Original Hippocratic OathAlthough scholars disagree about when it was written, or even who wrote it, the general consensus is that the Hippocratic Oath was penned about 2500 years ago. Most commonly attributed to Hippocrates, the father of modern medicine, the ancient vow demands a lot from doctors, including a certain level of chastity, charity and swearing to pagan gods. It provides in pertinent part:
Who was Hippocrates and why did he write such an oath?
According to PubMed.gov. Hell J Nucl Med. 2008 Jan-Apr;11(1):2-4.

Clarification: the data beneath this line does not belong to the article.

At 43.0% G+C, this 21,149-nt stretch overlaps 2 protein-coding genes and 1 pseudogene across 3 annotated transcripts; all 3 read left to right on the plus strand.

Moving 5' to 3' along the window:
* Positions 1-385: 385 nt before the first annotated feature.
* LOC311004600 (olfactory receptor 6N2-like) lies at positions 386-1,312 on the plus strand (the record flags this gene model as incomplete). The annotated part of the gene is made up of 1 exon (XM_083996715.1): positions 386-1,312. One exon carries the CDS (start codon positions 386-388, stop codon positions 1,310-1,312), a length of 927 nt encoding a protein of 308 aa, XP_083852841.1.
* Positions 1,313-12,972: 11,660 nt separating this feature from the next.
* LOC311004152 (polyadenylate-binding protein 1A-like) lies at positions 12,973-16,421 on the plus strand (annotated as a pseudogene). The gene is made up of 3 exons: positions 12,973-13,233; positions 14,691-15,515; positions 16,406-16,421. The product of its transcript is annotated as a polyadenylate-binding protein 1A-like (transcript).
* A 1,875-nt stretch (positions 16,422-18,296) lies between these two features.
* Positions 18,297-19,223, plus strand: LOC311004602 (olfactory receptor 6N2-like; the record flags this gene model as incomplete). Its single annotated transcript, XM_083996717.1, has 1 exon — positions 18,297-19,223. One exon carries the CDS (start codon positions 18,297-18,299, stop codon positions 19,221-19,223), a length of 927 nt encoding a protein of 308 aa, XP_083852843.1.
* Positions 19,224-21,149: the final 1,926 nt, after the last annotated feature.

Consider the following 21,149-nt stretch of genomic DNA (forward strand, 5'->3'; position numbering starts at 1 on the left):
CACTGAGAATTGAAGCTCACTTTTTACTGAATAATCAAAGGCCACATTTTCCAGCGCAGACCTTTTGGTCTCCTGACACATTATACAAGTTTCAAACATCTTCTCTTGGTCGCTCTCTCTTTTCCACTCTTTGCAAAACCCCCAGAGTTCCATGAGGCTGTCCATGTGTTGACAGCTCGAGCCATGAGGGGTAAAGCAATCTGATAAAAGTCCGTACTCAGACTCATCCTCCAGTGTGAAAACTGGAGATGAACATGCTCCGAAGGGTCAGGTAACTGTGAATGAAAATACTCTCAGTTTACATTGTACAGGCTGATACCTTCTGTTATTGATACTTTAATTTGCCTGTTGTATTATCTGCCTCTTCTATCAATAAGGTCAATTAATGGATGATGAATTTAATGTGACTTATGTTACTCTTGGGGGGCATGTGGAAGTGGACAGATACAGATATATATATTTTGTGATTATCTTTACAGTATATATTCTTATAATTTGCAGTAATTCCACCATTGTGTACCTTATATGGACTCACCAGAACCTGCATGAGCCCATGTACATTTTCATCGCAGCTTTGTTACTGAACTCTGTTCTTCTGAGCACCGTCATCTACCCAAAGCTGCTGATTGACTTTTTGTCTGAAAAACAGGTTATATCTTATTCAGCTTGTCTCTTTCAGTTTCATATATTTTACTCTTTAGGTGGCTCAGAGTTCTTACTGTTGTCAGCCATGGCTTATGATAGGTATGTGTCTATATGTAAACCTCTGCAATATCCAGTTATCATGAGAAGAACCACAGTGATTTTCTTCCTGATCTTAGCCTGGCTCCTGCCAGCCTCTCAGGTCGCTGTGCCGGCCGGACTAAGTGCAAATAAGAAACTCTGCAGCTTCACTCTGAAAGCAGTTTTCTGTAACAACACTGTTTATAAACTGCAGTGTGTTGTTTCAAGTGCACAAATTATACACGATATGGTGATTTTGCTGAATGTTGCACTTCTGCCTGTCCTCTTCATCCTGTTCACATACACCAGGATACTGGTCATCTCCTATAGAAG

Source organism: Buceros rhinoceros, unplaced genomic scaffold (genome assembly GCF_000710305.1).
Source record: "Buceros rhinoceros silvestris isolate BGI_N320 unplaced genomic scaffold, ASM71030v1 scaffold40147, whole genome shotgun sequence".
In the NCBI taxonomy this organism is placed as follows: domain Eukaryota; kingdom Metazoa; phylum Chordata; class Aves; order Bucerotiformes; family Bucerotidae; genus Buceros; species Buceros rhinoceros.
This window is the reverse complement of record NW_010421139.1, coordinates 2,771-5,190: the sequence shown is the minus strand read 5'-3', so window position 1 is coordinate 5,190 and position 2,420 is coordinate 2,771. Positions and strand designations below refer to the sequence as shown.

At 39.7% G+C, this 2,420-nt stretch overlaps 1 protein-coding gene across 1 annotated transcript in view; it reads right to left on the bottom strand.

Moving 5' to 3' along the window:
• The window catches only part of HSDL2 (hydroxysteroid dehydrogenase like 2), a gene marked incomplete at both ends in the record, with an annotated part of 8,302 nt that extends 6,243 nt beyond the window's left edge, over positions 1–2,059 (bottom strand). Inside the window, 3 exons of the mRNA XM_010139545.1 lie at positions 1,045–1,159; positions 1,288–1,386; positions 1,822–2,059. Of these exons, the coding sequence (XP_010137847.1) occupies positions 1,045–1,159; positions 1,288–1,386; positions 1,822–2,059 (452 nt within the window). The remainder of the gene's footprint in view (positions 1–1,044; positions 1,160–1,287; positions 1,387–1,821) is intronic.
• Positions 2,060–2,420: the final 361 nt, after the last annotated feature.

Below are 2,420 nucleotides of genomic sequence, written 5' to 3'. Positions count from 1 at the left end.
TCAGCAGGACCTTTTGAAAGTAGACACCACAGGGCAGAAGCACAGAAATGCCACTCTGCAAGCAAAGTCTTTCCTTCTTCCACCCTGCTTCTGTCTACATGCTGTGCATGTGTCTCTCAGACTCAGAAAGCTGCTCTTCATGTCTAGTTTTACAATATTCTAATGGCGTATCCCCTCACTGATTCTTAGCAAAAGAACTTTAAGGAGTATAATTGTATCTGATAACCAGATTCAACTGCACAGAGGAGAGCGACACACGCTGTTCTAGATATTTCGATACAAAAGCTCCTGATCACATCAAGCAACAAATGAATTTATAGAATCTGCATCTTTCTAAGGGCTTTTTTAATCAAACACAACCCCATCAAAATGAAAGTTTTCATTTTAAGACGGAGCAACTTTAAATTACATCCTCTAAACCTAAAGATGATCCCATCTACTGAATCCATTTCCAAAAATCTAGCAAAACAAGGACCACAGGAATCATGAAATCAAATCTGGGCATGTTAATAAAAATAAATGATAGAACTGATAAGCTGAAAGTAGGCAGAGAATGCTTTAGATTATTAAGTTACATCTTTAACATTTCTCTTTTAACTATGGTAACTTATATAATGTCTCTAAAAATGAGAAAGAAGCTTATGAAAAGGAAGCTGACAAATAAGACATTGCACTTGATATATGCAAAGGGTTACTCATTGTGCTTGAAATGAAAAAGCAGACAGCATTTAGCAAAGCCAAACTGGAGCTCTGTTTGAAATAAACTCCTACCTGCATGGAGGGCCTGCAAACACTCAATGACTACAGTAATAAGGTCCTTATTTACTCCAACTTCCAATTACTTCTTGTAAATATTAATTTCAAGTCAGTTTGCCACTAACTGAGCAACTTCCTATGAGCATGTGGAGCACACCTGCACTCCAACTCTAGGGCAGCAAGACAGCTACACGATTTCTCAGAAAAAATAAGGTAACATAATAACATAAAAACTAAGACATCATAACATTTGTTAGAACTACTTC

“Hippocrates is considered to be the father of modern medicine because in his books, which are more than 70. He described in a scientific manner, many diseases and their treatment after detailed observation. He lived about 2400 years ago. He was born in the island of Kos and died at the outskirts of Larissa at the age of 104. Hippocrates taught and wrote under the shade of a big plane tree, its descendant now is believed to be 500 years old, the oldest tree in Europe–platanus orientalis Hippocraticus–with a diameter of 15 meters. Hippocrates saved Athens from a plague epidemic and for that was highly honored by the Athenians. He considered Democritus–the father of the atomic theory-to be his teacher and after visiting him as a physician to look after his health, he accepted no money for this visit. Some of his important aphorisms were: “As to diseases, make a habit of two things -to help or at least to do no harm”. Also: “Those by nature over weight, die earlier than the slim.”, also, “In the wounds there are miasmas causing disease if entered the body”. He used as a pain relief, the abstract from a tree containing what he called “salycasia”, like aspirin. He described for the first time epilepsy not as a sacred disease, as was considered at those times, but as a hereditary disease of the brain and added: “Do not cut the temporal place, because spasms shall occur on the opposite area”. According to Hippocrates, people on those times had either one or two meals (lunch and dinner). He also suggested: “…little exercise…and walk…do not eat to saturation”. Also he declared: “Physician must convert or insert wisdom to medicine and medicine to wisdom”. If all scientists followed this aphorism we would have more happiness on earth.”